A Healio news report indicates that recent research shows patients with chronic mountain sickness had worse sleep disordered breathing and severe nocturnal hypoxemia.
Patients with chronic mountain sickness had worse sleep disordered breathing and severe nocturnal hypoxemia compared with a control group, with a subgroup of patients who had a patent foramen ovale showing even more severe sleep disordered breathing and hypoxemia, according to recent research published in Chest.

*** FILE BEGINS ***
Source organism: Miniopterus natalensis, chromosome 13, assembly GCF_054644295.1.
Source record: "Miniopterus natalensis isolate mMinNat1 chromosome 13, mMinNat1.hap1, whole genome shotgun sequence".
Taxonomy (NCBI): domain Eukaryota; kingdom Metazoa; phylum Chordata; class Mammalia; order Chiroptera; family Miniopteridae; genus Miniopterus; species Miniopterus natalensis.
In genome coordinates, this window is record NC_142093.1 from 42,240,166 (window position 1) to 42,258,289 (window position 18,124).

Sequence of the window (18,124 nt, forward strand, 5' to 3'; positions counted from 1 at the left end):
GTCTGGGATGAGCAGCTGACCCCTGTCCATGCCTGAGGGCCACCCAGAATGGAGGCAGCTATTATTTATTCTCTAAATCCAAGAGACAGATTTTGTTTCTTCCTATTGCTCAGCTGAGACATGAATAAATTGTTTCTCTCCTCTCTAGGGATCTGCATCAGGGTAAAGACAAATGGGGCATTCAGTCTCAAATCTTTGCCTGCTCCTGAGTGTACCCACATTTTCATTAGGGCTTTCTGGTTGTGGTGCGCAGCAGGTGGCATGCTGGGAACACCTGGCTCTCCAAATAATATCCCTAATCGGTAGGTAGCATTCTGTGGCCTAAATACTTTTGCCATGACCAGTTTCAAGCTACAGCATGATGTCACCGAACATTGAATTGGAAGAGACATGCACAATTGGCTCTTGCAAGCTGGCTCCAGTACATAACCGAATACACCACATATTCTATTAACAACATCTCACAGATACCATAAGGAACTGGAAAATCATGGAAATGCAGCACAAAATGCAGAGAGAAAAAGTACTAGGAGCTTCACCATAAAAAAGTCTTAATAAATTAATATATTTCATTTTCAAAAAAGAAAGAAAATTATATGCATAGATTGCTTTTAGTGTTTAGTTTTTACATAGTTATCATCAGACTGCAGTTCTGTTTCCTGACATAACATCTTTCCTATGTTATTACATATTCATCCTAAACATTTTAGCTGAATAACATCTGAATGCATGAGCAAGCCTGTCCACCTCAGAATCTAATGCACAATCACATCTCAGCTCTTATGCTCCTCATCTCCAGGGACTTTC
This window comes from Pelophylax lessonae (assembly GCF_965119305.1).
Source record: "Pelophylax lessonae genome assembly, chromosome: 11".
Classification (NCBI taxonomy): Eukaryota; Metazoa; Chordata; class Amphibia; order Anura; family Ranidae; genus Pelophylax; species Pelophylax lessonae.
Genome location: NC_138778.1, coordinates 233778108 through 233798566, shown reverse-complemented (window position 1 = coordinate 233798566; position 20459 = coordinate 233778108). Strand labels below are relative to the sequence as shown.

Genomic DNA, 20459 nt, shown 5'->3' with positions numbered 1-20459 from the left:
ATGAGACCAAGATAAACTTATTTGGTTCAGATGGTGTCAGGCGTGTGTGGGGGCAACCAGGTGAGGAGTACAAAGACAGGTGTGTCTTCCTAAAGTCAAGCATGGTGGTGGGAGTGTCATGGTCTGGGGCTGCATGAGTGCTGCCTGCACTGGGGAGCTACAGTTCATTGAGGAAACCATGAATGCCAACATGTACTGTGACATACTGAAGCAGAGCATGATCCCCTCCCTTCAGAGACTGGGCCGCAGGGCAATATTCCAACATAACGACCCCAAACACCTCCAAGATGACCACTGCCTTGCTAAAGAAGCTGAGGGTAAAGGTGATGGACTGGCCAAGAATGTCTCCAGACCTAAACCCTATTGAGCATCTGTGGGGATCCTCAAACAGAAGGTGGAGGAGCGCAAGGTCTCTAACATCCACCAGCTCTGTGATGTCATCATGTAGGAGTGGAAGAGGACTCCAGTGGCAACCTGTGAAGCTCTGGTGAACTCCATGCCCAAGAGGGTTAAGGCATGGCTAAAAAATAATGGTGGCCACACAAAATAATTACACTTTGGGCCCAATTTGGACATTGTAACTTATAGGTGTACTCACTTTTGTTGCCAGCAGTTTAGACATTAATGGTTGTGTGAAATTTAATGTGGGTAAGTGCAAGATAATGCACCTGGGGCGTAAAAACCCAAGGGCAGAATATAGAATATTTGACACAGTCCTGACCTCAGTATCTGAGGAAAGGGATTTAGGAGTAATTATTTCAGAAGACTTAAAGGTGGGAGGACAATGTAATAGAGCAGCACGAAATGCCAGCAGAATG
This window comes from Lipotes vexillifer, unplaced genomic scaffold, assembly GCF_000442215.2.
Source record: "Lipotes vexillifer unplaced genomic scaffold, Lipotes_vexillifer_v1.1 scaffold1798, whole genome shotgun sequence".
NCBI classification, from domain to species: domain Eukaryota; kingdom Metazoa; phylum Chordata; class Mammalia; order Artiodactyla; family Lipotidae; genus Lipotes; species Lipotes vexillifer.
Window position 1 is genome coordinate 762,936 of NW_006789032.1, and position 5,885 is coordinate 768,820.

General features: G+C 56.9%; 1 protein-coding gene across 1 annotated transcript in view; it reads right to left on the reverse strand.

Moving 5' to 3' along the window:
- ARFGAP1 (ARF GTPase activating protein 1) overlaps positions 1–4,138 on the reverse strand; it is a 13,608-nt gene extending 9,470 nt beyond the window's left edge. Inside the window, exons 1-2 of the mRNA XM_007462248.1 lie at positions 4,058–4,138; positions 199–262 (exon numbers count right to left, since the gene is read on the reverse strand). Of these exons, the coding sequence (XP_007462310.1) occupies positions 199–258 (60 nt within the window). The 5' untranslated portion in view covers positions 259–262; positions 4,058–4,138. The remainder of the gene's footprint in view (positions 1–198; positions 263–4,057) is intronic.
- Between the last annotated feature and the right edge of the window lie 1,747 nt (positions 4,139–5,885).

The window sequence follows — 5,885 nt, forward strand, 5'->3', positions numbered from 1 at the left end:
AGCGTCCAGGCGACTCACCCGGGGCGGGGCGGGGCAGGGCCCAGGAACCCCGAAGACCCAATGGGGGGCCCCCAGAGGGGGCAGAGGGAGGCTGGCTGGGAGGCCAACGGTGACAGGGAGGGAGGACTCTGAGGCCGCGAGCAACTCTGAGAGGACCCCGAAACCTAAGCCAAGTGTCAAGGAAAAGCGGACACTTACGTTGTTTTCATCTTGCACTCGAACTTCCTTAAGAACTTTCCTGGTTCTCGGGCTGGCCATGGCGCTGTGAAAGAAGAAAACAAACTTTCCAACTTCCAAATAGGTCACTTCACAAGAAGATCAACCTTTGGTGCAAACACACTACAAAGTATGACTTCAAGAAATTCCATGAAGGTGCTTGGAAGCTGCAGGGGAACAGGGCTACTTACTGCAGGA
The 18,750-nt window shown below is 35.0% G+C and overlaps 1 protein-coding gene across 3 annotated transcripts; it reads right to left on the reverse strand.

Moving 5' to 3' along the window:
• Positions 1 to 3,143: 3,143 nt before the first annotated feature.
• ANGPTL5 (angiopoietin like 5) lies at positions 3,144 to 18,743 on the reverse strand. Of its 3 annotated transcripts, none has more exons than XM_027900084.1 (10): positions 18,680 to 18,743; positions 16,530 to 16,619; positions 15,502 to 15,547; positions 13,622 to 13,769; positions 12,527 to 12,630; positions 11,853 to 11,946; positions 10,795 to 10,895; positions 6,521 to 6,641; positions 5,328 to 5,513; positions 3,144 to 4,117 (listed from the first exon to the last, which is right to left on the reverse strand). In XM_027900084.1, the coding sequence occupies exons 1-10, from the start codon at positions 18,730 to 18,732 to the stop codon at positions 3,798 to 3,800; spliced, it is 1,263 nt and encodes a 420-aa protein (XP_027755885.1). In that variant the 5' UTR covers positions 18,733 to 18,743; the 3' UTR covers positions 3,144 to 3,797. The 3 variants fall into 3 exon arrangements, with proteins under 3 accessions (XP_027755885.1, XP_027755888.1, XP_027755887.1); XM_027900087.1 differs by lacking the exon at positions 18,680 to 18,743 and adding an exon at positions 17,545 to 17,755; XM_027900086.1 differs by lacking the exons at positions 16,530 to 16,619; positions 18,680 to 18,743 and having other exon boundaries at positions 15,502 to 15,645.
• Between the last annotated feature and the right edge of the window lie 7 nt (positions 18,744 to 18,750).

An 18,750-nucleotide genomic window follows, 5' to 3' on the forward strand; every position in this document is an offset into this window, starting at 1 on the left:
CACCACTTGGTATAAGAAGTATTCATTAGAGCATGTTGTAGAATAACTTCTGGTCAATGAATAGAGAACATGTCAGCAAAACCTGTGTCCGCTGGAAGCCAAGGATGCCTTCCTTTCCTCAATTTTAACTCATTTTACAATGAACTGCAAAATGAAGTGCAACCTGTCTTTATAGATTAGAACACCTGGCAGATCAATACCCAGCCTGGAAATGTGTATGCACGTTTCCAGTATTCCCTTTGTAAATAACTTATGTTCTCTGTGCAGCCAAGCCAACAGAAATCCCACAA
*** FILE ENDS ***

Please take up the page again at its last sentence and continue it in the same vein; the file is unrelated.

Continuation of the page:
“Most importantly, alterations in nocturnal breathing and oxygenation were associated with systemic and pulmonary vascular dysfunction. In the presence of a [patent foramen ovale (PFO)], sleep disordered breathing and cardiovascular alterations were even more pronounced,” Emrush Rexhaj, MD, from the department of cardiology and clinical research at Inselspital, University of Bern, Switzerland, and colleagues wrote. “This could suggest that in analogy to recent observations in patients with sleep apnea syndrome at low altitude, PFO closure may improve systemic and pulmonary vascular function and sleep disordered breathing in patients with [chronic mountain sickness (CMS)].”